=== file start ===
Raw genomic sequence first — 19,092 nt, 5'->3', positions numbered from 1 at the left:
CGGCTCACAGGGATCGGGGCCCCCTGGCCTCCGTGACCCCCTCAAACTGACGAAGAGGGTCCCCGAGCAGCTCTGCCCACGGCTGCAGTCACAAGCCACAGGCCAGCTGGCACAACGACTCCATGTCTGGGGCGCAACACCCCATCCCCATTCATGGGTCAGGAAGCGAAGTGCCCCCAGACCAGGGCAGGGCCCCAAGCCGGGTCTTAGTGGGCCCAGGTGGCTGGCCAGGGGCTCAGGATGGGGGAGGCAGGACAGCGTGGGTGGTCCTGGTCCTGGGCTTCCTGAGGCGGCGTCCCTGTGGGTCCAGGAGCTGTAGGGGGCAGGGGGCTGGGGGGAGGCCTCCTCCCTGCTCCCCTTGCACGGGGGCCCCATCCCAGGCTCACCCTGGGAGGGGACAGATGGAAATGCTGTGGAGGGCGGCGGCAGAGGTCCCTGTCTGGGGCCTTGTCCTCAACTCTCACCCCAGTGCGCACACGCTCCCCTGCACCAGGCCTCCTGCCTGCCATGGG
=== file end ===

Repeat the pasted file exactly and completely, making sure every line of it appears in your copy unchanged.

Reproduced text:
Raw genomic sequence first — 19,092 nt, 5'->3', positions numbered from 1 at the left:
CGGCTCACAGGGATCGGGGCCCCCTGGCCTCCGTGACCCCCTCAAACTGACGAAGAGGGTCCCCGAGCAGCTCTGCCCACGGCTGCAGTCACAAGCCACAGGCCAGCTGGCACAACGACTCCATGTCTGGGGCGCAACACCCCATCCCCATTCATGGGTCAGGAAGCGAAGTGCCCCCAGACCAGGGCAGGGCCCCAAGCCGGGTCTTAGTGGGCCCAGGTGGCTGGCCAGGGGCTCAGGATGGGGGAGGCAGGACAGCGTGGGTGGTCCTGGTCCTGGGCTTCCTGAGGCGGCGTCCCTGTGGGTCCAGGAGCTGTAGGGGGCAGGGGGCTGGGGGGAGGCCTCCTCCCTGCTCCCCTTGCACGGGGGCCCCATCCCAGGCTCACCCTGGGAGGGGACAGATGGAAATGCTGTGGAGGGCGGCGGCAGAGGTCCCTGTCTGGGGCCTTGTCCTCAACTCTCACCCCAGTGCGCACACGCTCCCCTGCACCAGGCCTCCTGCCTGCCATGGG